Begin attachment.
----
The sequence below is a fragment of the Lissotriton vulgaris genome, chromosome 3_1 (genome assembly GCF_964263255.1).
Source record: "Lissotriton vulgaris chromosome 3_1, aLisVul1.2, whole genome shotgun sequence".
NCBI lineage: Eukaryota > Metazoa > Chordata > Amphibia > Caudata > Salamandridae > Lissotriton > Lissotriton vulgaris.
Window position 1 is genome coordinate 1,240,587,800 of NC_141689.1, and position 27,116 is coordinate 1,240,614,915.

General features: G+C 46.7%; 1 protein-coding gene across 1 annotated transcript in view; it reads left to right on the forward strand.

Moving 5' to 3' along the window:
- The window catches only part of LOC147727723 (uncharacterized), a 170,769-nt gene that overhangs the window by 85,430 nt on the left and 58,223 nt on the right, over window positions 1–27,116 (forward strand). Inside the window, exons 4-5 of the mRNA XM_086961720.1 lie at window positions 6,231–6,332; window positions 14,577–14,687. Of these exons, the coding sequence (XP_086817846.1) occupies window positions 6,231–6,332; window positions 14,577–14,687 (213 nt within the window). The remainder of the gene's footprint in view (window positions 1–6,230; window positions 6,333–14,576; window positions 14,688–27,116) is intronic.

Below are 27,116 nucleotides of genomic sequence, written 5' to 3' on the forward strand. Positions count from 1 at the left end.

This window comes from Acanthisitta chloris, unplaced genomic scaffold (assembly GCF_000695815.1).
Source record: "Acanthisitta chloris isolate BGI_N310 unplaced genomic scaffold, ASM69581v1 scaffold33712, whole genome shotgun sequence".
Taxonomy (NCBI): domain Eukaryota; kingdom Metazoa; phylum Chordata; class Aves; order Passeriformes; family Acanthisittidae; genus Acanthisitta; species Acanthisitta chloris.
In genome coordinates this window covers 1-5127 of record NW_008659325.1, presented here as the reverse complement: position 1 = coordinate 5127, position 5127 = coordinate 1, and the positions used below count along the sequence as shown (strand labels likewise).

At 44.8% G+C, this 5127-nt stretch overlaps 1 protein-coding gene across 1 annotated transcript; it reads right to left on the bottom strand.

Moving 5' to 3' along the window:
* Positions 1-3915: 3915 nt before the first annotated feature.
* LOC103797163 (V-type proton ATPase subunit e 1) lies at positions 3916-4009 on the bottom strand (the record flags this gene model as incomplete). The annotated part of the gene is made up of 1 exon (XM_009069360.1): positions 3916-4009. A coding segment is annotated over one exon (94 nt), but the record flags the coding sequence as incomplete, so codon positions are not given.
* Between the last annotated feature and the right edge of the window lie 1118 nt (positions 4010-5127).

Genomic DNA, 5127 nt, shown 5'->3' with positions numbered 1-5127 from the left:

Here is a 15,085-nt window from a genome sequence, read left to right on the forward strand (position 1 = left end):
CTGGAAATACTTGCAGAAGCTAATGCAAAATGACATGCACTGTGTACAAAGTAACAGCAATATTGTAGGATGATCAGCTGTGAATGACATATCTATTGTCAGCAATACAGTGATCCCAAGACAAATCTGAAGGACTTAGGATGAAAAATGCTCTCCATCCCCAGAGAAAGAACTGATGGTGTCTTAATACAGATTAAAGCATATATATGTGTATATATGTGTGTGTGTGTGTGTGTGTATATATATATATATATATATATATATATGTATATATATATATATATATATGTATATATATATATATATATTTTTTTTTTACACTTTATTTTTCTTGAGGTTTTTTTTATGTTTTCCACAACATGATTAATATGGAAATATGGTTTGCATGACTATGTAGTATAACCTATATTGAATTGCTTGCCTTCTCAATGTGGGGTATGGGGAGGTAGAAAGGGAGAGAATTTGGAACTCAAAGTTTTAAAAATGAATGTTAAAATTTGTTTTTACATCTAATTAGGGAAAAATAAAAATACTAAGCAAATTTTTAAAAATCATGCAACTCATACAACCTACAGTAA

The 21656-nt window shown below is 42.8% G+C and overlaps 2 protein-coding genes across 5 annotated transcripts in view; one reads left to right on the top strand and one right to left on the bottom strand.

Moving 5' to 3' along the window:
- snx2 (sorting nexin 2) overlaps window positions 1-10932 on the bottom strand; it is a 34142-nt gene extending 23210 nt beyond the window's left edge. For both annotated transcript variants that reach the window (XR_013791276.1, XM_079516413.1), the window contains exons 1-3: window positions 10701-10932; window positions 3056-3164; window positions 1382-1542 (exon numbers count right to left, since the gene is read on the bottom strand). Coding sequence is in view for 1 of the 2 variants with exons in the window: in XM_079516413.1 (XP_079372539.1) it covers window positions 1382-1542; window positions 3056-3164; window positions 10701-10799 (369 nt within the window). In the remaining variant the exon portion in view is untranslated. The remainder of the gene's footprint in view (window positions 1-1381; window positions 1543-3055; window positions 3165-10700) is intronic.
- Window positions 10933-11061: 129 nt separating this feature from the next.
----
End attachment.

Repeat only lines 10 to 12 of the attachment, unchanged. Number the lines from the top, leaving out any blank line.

Source record: "Acanthisitta chloris isolate BGI_N310 unplaced genomic scaffold, ASM69581v1 scaffold33712, whole genome shotgun sequence".
Taxonomy (NCBI): domain Eukaryota; kingdom Metazoa; phylum Chordata; class Aves; order Passeriformes; family Acanthisittidae; genus Acanthisitta; species Acanthisitta chloris.
In genome coordinates this window covers 1-5127 of record NW_008659325.1, presented here as the reverse complement: position 1 = coordinate 5127, position 5127 = coordinate 1, and the positions used below count along the sequence as shown (strand labels likewise).